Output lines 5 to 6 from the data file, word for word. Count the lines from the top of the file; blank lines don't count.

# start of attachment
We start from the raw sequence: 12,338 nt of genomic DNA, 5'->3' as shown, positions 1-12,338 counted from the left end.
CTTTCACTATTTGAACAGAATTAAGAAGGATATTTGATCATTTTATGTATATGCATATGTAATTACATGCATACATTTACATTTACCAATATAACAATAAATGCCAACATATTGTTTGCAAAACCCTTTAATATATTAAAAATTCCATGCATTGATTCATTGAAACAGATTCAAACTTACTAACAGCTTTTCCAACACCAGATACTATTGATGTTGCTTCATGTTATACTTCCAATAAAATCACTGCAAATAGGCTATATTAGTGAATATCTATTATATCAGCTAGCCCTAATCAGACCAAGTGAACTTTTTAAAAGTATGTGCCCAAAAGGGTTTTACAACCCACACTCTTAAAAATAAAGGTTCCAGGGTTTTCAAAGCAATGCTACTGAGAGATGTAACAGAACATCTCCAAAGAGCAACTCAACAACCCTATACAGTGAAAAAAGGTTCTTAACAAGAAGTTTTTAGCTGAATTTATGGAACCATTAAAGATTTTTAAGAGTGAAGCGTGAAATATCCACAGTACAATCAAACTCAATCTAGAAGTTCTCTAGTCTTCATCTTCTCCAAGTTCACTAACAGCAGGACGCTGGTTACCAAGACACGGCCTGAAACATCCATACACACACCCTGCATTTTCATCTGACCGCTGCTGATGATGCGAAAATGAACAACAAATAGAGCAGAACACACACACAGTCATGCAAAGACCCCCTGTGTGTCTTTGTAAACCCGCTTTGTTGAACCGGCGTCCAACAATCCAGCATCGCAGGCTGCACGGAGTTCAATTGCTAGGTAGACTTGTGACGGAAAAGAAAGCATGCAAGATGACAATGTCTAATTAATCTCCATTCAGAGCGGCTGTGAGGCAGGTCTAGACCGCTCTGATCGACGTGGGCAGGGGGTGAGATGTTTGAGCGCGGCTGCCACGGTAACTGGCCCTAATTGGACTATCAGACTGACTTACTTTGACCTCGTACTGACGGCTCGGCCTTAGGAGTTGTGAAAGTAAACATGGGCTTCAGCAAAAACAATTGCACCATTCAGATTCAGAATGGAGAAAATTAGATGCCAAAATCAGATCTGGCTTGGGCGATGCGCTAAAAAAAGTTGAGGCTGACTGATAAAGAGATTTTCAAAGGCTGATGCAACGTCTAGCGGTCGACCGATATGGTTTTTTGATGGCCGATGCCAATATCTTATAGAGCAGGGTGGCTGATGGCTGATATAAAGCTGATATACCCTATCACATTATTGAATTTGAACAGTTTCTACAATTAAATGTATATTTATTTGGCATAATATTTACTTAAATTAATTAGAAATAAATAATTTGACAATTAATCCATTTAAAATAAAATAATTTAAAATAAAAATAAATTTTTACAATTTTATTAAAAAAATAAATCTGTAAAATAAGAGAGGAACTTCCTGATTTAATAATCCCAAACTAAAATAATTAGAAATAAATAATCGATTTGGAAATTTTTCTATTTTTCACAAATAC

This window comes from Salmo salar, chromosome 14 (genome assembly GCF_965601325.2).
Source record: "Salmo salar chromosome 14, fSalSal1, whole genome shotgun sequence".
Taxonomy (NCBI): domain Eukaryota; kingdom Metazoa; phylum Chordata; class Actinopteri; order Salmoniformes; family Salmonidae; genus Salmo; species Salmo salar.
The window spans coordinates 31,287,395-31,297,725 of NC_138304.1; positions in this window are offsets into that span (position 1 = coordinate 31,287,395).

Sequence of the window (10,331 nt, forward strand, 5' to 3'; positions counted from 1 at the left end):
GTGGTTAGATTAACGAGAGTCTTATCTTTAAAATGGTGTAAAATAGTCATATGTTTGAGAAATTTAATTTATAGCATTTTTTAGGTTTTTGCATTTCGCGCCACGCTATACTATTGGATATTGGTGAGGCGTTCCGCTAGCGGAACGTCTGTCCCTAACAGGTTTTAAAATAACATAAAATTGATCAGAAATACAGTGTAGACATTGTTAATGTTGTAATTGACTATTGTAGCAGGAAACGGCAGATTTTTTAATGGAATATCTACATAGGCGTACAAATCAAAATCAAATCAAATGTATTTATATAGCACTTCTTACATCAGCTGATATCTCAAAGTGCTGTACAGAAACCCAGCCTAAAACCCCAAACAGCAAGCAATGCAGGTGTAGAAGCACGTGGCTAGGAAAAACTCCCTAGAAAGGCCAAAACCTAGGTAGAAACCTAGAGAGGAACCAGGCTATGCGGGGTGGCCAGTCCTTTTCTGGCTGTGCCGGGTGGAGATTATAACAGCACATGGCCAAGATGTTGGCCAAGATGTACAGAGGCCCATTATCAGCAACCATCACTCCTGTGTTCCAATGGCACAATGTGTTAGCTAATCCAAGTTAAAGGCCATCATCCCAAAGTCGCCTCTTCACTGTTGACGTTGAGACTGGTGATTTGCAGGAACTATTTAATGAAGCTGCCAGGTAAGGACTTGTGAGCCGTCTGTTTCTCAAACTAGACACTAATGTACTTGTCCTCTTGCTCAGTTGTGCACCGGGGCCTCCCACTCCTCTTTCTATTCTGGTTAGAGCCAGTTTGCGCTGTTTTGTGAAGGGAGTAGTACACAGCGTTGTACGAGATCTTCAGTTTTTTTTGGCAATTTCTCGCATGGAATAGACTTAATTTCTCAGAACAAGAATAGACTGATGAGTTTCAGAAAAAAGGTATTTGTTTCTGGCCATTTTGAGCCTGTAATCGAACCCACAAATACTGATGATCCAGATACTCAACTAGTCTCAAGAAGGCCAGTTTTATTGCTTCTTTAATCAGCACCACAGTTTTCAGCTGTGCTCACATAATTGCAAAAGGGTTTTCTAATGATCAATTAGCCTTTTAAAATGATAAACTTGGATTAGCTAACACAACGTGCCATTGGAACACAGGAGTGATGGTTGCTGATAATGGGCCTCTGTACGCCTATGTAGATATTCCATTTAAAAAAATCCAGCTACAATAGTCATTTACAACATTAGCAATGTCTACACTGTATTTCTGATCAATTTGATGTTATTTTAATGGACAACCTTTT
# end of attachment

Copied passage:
Taxonomy (NCBI): domain Eukaryota; kingdom Metazoa; phylum Chordata; class Actinopteri; order Salmoniformes; family Salmonidae; genus Salmo; species Salmo salar.
The window spans coordinates 31,287,395-31,297,725 of NC_138304.1; positions in this window are offsets into that span (position 1 = coordinate 31,287,395).